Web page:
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All You Need to Know About Changes to GCSEs

In September 2015, a new-style GCSE was introduced in schools across England. Initially, the new qualification was limited to just three subjects: English language, English literature and maths. First exams for the new GCSEs will take place in summer 2017.

Most other GCSE subjects converted to the new syllabus in September 2016, with first exams due to take place in summer 2018. Any remaining subjects will change from September 2017, with all exams taken from summer 2019 onwards following the new format. For a full timetable of changes, see Ofqual.

What’s changing?
So, what’s different about the new qualifications?

  • The updated qualifications will feature some new topics and more demanding content.
  • In the past, GCSEs were divided into modules and students were assessed by module. Now, the focus will change to final exams covering the whole two-year syllabus, rather than smaller assessments throughout this period.
  • Exams will be the main method of assessment and there’ll be far less coursework, except where skills need to be tested in other ways, such as drama, for example.
  • The chance to resit exams in November will be available only for English language and maths.
  • On the whole, higher- and foundation-tier papers will disappear, with the exception of maths, sciences and modern foreign languages; in these cases, two different exam papers are considered necessary to give students the opportunity to show their knowledge and abilities.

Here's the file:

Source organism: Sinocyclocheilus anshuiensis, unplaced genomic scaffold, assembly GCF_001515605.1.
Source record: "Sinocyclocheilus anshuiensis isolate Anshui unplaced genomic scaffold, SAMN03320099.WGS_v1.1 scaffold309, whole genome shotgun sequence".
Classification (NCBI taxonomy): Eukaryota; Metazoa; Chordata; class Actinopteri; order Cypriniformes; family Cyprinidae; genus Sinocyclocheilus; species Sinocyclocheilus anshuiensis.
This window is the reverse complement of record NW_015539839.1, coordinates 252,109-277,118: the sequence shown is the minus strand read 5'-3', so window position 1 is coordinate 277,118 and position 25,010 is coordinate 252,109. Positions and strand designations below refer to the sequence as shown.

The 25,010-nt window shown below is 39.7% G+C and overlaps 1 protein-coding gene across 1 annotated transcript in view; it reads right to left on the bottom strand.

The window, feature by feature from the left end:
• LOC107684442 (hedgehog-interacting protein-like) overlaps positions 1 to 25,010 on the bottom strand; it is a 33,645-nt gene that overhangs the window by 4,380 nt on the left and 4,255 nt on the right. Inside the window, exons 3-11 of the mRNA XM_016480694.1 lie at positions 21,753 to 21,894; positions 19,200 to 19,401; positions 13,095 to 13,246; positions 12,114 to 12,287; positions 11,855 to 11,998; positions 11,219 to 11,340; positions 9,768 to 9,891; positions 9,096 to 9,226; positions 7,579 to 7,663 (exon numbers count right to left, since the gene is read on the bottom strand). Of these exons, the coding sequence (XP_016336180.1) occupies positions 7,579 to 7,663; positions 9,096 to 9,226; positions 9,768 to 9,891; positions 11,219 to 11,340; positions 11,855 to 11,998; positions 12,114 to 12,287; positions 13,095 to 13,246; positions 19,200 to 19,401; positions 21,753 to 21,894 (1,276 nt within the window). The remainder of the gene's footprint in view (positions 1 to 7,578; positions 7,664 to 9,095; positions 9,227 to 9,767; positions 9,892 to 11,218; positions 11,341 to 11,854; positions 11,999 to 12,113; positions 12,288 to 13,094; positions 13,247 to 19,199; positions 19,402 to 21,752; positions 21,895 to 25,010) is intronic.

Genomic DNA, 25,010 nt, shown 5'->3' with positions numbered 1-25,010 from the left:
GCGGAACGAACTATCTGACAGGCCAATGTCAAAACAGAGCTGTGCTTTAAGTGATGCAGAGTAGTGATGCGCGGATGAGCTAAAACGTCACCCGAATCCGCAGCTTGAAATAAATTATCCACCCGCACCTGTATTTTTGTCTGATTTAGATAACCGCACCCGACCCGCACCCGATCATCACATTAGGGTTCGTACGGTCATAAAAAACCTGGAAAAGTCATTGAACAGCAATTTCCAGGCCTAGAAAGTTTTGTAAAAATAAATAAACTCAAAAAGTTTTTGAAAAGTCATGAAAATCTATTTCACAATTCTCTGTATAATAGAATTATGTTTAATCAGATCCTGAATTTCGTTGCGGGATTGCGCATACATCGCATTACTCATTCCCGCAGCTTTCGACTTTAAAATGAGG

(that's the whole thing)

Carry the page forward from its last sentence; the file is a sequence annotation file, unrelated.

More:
New grading explained
The grading will change from A*-G to 9-1, with 9 being the highest. A wider spread of grades should allow for clearer differentiation between students.

A grade 5 will be considered a ‘good pass’ by the government but, according to Ofqual: ‘the Department for Education does not expect employers, colleges or universities to raise the bar to a grade 5 if a grade 4 would meet their requirements’.

In 2017, the new grading system will be tied to the former grading system so that the same proportion of students will achieve:

  •  a grade 4 and above as previously achieved a grade C and above
  • a grade 7 and above as previously achieved a grade A and above
  • a grade 1 and above as previously achieved a grade G and above.

For each exam, the top 20% of those who get grade 7 or above will get a grade 9; a grade reserved for the very highest achievers.

In summer 2017, students will receive a mixture of old style A*-G grades, with English language, English literature and maths graded 9-1. By summer 2019, all exams will be marked 9-1.

What does this mean for the future?
This year, in the main, it looks like universities are asking for a minimum grade 4 in GCSE English language and maths to move on to university degrees. Sixth Forms are showing greater diversity in their entry requirements, with some demanding 5s in English language and maths as a basic requirement to move onto A level study, and others considering appicants with grade 4s.

Students who achieve grade 4 in GCSE English language and maths will not be expected to resit these exams post -16.

What’s happening across the rest of the UK?
GCSEs in Wales are also being reformed with the first wave sitting exams from November 2017. These exams will no longer be comparable with GCSEs in England.

In Northern Ireland, change is afoot too, with new GCSEs being introduced from September 2017. The A*-G grading system will remain.

Video clip: all you need to know about changes to GCSEs

If you want to find out about how A levels have changed, see our article, A Level Reform.

© Cerys Evans, April 2017